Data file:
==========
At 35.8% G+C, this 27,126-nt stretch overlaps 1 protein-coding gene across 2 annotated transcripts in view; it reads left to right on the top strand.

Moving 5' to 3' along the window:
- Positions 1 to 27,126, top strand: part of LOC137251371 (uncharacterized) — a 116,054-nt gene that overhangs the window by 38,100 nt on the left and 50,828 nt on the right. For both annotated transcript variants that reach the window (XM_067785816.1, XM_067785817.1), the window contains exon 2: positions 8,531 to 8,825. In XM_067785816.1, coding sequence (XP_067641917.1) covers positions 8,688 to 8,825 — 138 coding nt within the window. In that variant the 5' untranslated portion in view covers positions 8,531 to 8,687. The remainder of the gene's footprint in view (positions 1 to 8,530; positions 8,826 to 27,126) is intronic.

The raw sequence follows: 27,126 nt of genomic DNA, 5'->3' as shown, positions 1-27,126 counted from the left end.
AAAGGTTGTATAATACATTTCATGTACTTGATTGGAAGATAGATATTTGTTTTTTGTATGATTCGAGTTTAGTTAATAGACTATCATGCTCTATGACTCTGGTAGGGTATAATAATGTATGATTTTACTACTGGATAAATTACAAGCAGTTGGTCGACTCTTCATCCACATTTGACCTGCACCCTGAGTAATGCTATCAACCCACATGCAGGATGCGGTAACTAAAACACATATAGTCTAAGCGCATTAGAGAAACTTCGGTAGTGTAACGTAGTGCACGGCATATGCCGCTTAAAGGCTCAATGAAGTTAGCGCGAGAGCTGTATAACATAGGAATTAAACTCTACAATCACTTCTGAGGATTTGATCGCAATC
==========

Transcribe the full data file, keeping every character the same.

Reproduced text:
At 35.8% G+C, this 27,126-nt stretch overlaps 1 protein-coding gene across 2 annotated transcripts in view; it reads left to right on the top strand.

Moving 5' to 3' along the window:
- Positions 1 to 27,126, top strand: part of LOC137251371 (uncharacterized) — a 116,054-nt gene that overhangs the window by 38,100 nt on the left and 50,828 nt on the right. For both annotated transcript variants that reach the window (XM_067785816.1, XM_067785817.1), the window contains exon 2: positions 8,531 to 8,825. In XM_067785816.1, coding sequence (XP_067641917.1) covers positions 8,688 to 8,825 — 138 coding nt within the window. In that variant the 5' untranslated portion in view covers positions 8,531 to 8,687. The remainder of the gene's footprint in view (positions 1 to 8,530; positions 8,826 to 27,126) is intronic.

The raw sequence follows: 27,126 nt of genomic DNA, 5'->3' as shown, positions 1-27,126 counted from the left end.
AAAGGTTGTATAATACATTTCATGTACTTGATTGGAAGATAGATATTTGTTTTTTGTATGATTCGAGTTTAGTTAATAGACTATCATGCTCTATGACTCTGGTAGGGTATAATAATGTATGATTTTACTACTGGATAAATTACAAGCAGTTGGTCGACTCTTCATCCACATTTGACCTGCACCCTGAGTAATGCTATCAACCCACATGCAGGATGCGGTAACTAAAACACATATAGTCTAAGCGCATTAGAGAAACTTCGGTAGTGTAACGTAGTGCACGGCATATGCCGCTTAAAGGCTCAATGAAGTTAGCGCGAGAGCTGTATAACATAGGAATTAAACTCTACAATCACTTCTGAGGATTTGATCGCAATC